expensive  so the behavior is configurable.  # The "group_source"
     setting has three possible values: #   static   - use the  user's
     list  of groups returned by the kernel.  #   dynamic  - query the
     group database to find the list of groups.   #    adaptive  -  if
     user  is  in  less  than  the maximum number of groups.  #
     use the kernel list, else  query  the  group  database.   #  #Set
     group_source static

     # # Sudo interface probing: #   Set probe_interfaces true|false #
     # By default, sudo will probe the system's network interfaces and
     # pass the IP address of each enabled  interface  to  the  policy
     plugin.   #  On systems with a large number of virtual interfaces
     this  may  take  #  a  noticeable  amount  of   time.    #   #Set
     probe_interfaces false

     # #  Sudo  debug  files:  #    Debug  program  /path/to/debug_log
     subsystem@priority[,subsyste@priority]   #  #  Sudo  and  related
     programs support logging debug information  to  a  file.   #  The
     program is typically sudo, sudoers.so, sudoreplay or visudo.  # #
     Subsystems  vary  based  on  the  program;  "all"   matches   all
     subsystems.   #  Priority  may  be crit, err, warn, notice, diag,
     info, trace or  debug.   #  Multiple  subsystem@priority  may  be
     specified,    separated    by    a    comma.    #   #Debug   sudo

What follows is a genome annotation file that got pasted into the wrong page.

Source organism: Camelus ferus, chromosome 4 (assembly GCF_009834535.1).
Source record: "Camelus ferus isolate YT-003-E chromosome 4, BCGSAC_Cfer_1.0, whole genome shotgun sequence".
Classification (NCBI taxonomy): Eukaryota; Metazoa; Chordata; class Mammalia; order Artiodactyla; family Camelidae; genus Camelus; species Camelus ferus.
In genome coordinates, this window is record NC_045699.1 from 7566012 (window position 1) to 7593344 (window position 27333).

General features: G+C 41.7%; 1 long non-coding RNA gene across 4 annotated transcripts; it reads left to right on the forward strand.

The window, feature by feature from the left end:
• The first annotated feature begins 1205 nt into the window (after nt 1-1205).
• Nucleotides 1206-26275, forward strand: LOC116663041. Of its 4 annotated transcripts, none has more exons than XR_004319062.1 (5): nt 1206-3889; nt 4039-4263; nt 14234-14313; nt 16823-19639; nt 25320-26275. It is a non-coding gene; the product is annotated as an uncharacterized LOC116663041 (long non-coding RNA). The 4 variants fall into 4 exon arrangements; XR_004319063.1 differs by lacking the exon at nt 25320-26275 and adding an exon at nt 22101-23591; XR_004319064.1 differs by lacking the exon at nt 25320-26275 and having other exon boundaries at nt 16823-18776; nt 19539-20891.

/var/log/sudo_debug       all@debug       #Debug       sudoers.so
     /var/log/sudoers_debug  all@debug  See  the  HISTORY  file in the
     distribution  (https://www.sudo.ws/history.html)  for   a   brief
     history of sudo.  Many people have worked on over the years; this
     version  consists  of  code  written  primarily   by:   See   the
     CONTRIBUTORS        file        in        the        distribution
     (https://www.sudo.ws/contributors.html) for an exhaustive list of
     people  who  have contributed to If you feel you have found a bug
     in  please  submit  a  bug  report  at  https://bugzilla.sudo.ws/
     Limited  free  support  is  available  via the sudo-users mailing
     list,  see   https://www.sudo.ws/mailman/listinfo/sudo-users   to
     subscribe or search the archives.  is provided and any express or
     implied warranties, including, but not limited  to,  the  implied
     warranties  of  merchantability  and  fitness  for  a  particular
     purpose are disclaimed.  See the LICENSE file distributed with or
     https://www.sudo.ws/license.html for complete details.